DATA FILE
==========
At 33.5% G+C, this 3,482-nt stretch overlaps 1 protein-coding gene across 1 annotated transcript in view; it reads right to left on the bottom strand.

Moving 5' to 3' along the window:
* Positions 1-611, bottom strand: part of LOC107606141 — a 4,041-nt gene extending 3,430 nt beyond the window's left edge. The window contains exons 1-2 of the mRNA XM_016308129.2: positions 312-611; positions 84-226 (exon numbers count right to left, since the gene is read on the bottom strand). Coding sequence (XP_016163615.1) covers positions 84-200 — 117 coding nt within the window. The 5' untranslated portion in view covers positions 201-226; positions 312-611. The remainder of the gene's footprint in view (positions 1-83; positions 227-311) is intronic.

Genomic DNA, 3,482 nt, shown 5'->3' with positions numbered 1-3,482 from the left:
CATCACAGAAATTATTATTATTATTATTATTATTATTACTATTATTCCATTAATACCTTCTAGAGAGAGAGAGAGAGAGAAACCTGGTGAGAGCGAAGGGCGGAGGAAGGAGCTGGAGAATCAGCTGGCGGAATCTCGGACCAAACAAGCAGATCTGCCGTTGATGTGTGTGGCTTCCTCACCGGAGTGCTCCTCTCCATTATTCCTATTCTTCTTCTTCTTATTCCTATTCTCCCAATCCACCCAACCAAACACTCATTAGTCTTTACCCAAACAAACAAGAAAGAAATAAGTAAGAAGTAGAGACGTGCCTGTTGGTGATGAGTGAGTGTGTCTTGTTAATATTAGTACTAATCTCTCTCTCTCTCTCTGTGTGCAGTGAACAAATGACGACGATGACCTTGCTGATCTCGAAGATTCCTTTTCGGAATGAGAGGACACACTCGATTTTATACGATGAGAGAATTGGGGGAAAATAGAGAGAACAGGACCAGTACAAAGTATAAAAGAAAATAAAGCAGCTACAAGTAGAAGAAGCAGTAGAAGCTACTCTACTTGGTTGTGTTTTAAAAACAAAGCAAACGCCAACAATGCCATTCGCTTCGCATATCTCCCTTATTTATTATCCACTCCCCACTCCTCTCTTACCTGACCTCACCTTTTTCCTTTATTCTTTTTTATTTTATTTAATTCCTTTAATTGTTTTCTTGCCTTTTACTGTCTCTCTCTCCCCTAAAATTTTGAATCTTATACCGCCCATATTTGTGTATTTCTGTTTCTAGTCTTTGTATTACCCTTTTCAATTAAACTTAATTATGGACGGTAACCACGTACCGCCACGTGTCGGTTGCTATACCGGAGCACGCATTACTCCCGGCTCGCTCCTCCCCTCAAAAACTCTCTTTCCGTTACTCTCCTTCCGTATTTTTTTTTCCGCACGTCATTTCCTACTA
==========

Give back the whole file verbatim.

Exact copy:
At 33.5% G+C, this 3,482-nt stretch overlaps 1 protein-coding gene across 1 annotated transcript in view; it reads right to left on the bottom strand.

Moving 5' to 3' along the window:
* Positions 1-611, bottom strand: part of LOC107606141 — a 4,041-nt gene extending 3,430 nt beyond the window's left edge. The window contains exons 1-2 of the mRNA XM_016308129.2: positions 312-611; positions 84-226 (exon numbers count right to left, since the gene is read on the bottom strand). Coding sequence (XP_016163615.1) covers positions 84-200 — 117 coding nt within the window. The 5' untranslated portion in view covers positions 201-226; positions 312-611. The remainder of the gene's footprint in view (positions 1-83; positions 227-311) is intronic.

Genomic DNA, 3,482 nt, shown 5'->3' with positions numbered 1-3,482 from the left:
CATCACAGAAATTATTATTATTATTATTATTATTATTACTATTATTCCATTAATACCTTCTAGAGAGAGAGAGAGAGAGAAACCTGGTGAGAGCGAAGGGCGGAGGAAGGAGCTGGAGAATCAGCTGGCGGAATCTCGGACCAAACAAGCAGATCTGCCGTTGATGTGTGTGGCTTCCTCACCGGAGTGCTCCTCTCCATTATTCCTATTCTTCTTCTTCTTATTCCTATTCTCCCAATCCACCCAACCAAACACTCATTAGTCTTTACCCAAACAAACAAGAAAGAAATAAGTAAGAAGTAGAGACGTGCCTGTTGGTGATGAGTGAGTGTGTCTTGTTAATATTAGTACTAATCTCTCTCTCTCTCTCTGTGTGCAGTGAACAAATGACGACGATGACCTTGCTGATCTCGAAGATTCCTTTTCGGAATGAGAGGACACACTCGATTTTATACGATGAGAGAATTGGGGGAAAATAGAGAGAACAGGACCAGTACAAAGTATAAAAGAAAATAAAGCAGCTACAAGTAGAAGAAGCAGTAGAAGCTACTCTACTTGGTTGTGTTTTAAAAACAAAGCAAACGCCAACAATGCCATTCGCTTCGCATATCTCCCTTATTTATTATCCACTCCCCACTCCTCTCTTACCTGACCTCACCTTTTTCCTTTATTCTTTTTTATTTTATTTAATTCCTTTAATTGTTTTCTTGCCTTTTACTGTCTCTCTCTCCCCTAAAATTTTGAATCTTATACCGCCCATATTTGTGTATTTCTGTTTCTAGTCTTTGTATTACCCTTTTCAATTAAACTTAATTATGGACGGTAACCACGTACCGCCACGTGTCGGTTGCTATACCGGAGCACGCATTACTCCCGGCTCGCTCCTCCCCTCAAAAACTCTCTTTCCGTTACTCTCCTTCCGTATTTTTTTTTCCGCACGTCATTTCCTACTA